Crimson, saffron and green

An ideological vacuum is turning the Madhes into fertile ground for the religious right

The rally for peace and harmony in Birganj on 25 September was well attended by local luminaries and the public, and followed days of inter-religious clashes in Malangwa last week. PHOTO: JIYALAL SAH

It looks like the whole country is demonstrating on the streets. Ex-king Gyanendra has been attending rallies for the restoration of a Hindu monarchy in Kathmandu, teachers are on the warpath against federal control, striking doctors are protesting gang attacks on hospitals, activist Iih stood for 11 days outside Kathmandu City Hall protesting the mayor’s high-handedness.

Meanwhile, on Monday in Birganj there was a different kind of street demonstration – for tolerance and harmony. 

The municipality took out the rally to douse communal clashes that flared up in Malangwa of Sarlahi district for four days this week, serious enough for a curfew  to be clamped.  

In Birganj, businesses, intellectuals and politicians including Mayor Rajeshman Singh and Deputy Mayor Imtiaz Alam rallied for religious coexistence. Instead of saffron or green, they waved Nepal’s crimson double triangle.

Read also: Religiously following politics, Chandra Kishore

Madhes Province borders the Indian state of Bihar, and bonds of kinship, language, culture and trade bind communities in the two countries together. As India prepares for general elections next year, growing persecution of minorities there is starting to infect Nepal as well.

Hindus and Muslims in Nepal have lived peacefully for centuries. My own ancestral home is in the village of Balara near Malangwa. My 80-year-old mother still lives there and remembers the Muslim woman who sold her glass bangles.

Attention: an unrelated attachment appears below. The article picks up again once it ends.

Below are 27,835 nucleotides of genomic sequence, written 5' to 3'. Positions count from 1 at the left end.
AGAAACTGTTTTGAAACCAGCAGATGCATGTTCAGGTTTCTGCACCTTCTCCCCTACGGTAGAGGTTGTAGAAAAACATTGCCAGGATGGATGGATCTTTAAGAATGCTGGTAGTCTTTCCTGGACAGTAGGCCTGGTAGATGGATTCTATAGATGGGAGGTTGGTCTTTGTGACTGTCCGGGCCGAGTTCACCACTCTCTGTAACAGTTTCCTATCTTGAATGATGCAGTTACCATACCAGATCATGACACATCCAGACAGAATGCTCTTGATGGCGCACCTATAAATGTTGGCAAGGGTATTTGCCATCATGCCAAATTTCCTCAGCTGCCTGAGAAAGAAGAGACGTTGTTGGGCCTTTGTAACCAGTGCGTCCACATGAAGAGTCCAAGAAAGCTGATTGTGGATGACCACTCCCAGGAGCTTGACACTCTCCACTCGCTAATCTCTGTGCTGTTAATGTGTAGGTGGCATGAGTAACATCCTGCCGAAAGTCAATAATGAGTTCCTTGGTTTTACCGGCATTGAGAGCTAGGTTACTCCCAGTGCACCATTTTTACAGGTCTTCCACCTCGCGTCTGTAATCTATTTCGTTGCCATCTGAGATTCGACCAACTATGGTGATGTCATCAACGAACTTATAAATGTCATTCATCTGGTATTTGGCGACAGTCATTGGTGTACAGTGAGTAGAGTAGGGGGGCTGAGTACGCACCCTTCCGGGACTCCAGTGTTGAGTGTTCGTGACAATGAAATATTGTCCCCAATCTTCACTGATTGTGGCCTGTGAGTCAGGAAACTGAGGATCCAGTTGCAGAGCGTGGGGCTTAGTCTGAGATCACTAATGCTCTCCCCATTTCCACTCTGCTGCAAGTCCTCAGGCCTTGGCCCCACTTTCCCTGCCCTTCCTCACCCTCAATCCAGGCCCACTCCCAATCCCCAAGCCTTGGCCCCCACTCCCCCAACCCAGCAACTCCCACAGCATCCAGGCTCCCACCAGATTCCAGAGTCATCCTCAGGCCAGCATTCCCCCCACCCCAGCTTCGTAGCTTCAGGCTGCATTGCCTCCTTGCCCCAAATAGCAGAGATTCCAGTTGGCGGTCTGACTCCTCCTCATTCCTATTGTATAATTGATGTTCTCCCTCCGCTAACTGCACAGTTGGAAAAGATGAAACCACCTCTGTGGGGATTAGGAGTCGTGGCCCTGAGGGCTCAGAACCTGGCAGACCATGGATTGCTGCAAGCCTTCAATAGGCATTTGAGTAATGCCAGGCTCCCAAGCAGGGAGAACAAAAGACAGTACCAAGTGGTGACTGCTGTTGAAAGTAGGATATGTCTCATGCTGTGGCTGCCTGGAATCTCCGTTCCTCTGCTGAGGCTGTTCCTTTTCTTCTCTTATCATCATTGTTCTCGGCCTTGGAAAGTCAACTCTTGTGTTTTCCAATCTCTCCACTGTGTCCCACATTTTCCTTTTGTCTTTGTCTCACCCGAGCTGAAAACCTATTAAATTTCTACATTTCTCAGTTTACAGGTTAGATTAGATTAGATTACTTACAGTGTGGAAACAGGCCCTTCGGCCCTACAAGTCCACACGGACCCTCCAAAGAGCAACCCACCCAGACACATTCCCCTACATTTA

Despite untouchability at the time, she was allowed right inside the house to fit bangles and give blessings to the family. 

Malangwa itself derives its name from Malang Baba, revered by both Hindus and Muslims. The frontier town is therefore a symbol of the age-old solidarity between the two communities. Its message: do not spread division and strife. 

Read also: Secularism and sectarianism, Indra Adhikari

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A rally in Bhaktapur on 24 September was attended by a flag-waving crowd, but in contrast, was for restoring Nepal's Hindu monarchy. Ex-king Gyanendra attended the event. Photo: SULAV SHRESTHA/DESH SANCHAR

I have just returned from Malangwa which is limping back to normal. But the clashes have opened new fears that the attempt to ignite religious tension could spread to other border districts. 

We know from other sectarian conflagrations that the initial spark is from rubbing religion and politics together to create friction. This is a volatile mixture, and can be fanned by exclusionary populism -- especially in the age of social media. Sadly, no religion has a monopoly on extremism, even ones that preach compassion.  

The strategy of religious zealots is to propel themselves to power by neutralising symbols of tolerance, and discredit those who stand for togetherness. The tactic is to weaponise social networking sites to drive a wedge, and divide society into ‘us’ and ‘them’. 

Economic problems, joblessness and disillusionment with politicians is prompting new forces to stoke religious animosity. 

Read also: India’s Hindutva politics influencing Nepal, Santa Gaha Magar

The wind is blowing from the south this monsoon, and it is infusing ideas of majoritarian communalism. Let those who are fanning these flames be warned that they may well reap the whirlwind. 

The press should be playing a moderating check-and-balance role, but local media is itself spreading hate speech and extremism.
In every crisis, there will be some brave souls who will act on their conscience. But we did not hear those voices amidst the extremist din in Malangwa. 

An ideological vacuum is turning Madhes Province into fertile ground for the religious right, and a laboratory against federalism and secularism. Nepal with its diversity cannot be a theocracy-- the state has to be a protector of all peoples and faiths. Secularism means the freedom of each Nepali to practice their religion. 

Such acceptance is anathema to those who want to mix religion and politics: they want us to distrust and hate each other.
There is a lot of flag-waving going on, but at least the rally in Birganj showed that crimson is the new saffron and green.  

Read also: Faith in tolerance, Editorial

Chandra Kishore is a Birganj-based journalist who writes this monthly column Borderlines in Nepali Times. @kishore_chandra

Chandra Kishore